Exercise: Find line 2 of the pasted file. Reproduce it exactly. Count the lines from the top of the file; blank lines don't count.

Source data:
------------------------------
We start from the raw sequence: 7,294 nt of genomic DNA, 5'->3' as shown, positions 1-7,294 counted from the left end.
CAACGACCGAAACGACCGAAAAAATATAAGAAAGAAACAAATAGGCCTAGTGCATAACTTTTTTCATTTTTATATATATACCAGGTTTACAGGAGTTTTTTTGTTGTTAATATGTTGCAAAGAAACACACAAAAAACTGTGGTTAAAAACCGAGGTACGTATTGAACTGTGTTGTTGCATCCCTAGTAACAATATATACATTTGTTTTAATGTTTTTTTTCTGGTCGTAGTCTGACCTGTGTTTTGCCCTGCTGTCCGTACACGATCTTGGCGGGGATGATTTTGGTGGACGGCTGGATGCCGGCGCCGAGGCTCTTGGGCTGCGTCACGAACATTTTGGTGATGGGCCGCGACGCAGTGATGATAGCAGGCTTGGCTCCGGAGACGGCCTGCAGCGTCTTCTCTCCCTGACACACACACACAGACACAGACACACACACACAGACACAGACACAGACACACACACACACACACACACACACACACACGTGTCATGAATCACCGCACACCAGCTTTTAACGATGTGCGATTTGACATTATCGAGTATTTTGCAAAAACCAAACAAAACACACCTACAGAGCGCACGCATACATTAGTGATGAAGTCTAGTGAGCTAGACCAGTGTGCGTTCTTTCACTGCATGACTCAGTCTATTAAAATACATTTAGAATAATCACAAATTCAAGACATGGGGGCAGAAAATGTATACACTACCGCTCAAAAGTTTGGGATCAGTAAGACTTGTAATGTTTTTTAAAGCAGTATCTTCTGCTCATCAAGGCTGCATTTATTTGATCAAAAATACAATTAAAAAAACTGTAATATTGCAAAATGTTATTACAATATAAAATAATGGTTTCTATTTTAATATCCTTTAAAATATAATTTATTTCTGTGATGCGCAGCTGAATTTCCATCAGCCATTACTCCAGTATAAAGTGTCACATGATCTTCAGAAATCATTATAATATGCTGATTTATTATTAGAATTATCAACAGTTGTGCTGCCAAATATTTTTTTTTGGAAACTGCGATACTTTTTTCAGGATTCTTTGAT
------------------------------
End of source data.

CAACGACCGAAACGACCGAAAAAATATAAGAAAGAAACAAATAGGCCTAGTGCATAACTTTTTTCATTTTTATATATATACCAGGTTTACAGGAGTTTTTTTGTTGTTAATATGTTGCAAAGAAACACACAAAAAACTGTGGTTAAAAACCGAGGTACGTATTGAACTGTGTTGTTGCATCCCTAGTAACAATATATACATTTGTTTTAATGTTTTTTTTCTGGTCGTAGTCTGACCTGTGTTTTGCCCTGCTGTCCGTACACGATCTTGGCGGGGATGATTTTGGTGGACGGCTGGATGCCGGCGCCGAGGCTCTTGGGCTGCGTCACGAACATTTTGGTGATGGGCCGCGACGCAGTGATGATAGCAGGCTTGGCTCCGGAGACGGCCTGCAGCGTCTTCTCTCCCTGACACACACACACAGACACAGACACACACACACAGACACAGACACAGACACACACACACACACACACACACACACACACGTGTCATGAATCACCGCACACCAGCTTTTAACGATGTGCGATTTGACATTATCGAGTATTTTGCAAAAACCAAACAAAACACACCTACAGAGCGCACGCATACATTAGTGATGAAGTCTAGTGAGCTAGACCAGTGTGCGTTCTTTCACTGCATGACTCAGTCTATTAAAATACATTTAGAATAATCACAAATTCAAGACATGGGGGCAGAAAATGTATACACTACCGCTCAAAAGTTTGGGATCAGTAAGACTTGTAATGTTTTTTAAAGCAGTATCTTCTGCTCATCAAGGCTGCATTTATTTGATCAAAAATACAATTAAAAAAACTGTAATATTGCAAAATGTTATTACAATATAAAATAATGGTTTCTATTTTAATATCCTTTAAAATATAATTTATTTCTGTGATGCGCAGCTGAATTTCCATCAGCCATTACTCCAGTATAAAGTGTCACATGATCTTCAGAAATCATTATAATATGCTGATTTATTATTAGAATTATCAACAGTTGTGCTGCCAAATATTTTTTTTTGGAAACTGCGATACTTTTTTCAGGATTCTTTGAT